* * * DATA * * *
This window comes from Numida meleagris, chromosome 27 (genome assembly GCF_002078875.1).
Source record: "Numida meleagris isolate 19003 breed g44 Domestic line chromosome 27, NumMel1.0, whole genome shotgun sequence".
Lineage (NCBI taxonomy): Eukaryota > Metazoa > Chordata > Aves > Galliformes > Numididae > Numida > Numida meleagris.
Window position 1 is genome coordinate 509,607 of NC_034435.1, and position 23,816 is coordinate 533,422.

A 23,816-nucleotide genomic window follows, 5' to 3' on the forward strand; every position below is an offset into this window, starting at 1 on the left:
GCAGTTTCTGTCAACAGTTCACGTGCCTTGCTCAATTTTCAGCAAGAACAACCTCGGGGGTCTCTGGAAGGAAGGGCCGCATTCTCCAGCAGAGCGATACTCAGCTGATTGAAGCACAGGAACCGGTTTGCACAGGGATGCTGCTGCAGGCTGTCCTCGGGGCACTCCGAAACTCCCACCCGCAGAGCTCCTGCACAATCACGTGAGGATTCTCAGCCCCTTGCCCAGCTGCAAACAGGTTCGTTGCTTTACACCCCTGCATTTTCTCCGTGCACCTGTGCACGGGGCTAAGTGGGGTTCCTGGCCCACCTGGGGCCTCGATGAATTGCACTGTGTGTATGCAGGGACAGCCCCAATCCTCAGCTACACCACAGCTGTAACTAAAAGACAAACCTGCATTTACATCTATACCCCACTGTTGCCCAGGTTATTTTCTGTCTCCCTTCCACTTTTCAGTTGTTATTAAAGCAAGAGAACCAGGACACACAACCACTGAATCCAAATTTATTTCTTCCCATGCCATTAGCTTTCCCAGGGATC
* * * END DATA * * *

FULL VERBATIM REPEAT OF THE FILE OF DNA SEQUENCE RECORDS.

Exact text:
This window comes from Numida meleagris, chromosome 27 (genome assembly GCF_002078875.1).
Source record: "Numida meleagris isolate 19003 breed g44 Domestic line chromosome 27, NumMel1.0, whole genome shotgun sequence".
Lineage (NCBI taxonomy): Eukaryota > Metazoa > Chordata > Aves > Galliformes > Numididae > Numida > Numida meleagris.
Window position 1 is genome coordinate 509,607 of NC_034435.1, and position 23,816 is coordinate 533,422.

A 23,816-nucleotide genomic window follows, 5' to 3' on the forward strand; every position below is an offset into this window, starting at 1 on the left:
GCAGTTTCTGTCAACAGTTCACGTGCCTTGCTCAATTTTCAGCAAGAACAACCTCGGGGGTCTCTGGAAGGAAGGGCCGCATTCTCCAGCAGAGCGATACTCAGCTGATTGAAGCACAGGAACCGGTTTGCACAGGGATGCTGCTGCAGGCTGTCCTCGGGGCACTCCGAAACTCCCACCCGCAGAGCTCCTGCACAATCACGTGAGGATTCTCAGCCCCTTGCCCAGCTGCAAACAGGTTCGTTGCTTTACACCCCTGCATTTTCTCCGTGCACCTGTGCACGGGGCTAAGTGGGGTTCCTGGCCCACCTGGGGCCTCGATGAATTGCACTGTGTGTATGCAGGGACAGCCCCAATCCTCAGCTACACCACAGCTGTAACTAAAAGACAAACCTGCATTTACATCTATACCCCACTGTTGCCCAGGTTATTTTCTGTCTCCCTTCCACTTTTCAGTTGTTATTAAAGCAAGAGAACCAGGACACACAACCACTGAATCCAAATTTATTTCTTCCCATGCCATTAGCTTTCCCAGGGATC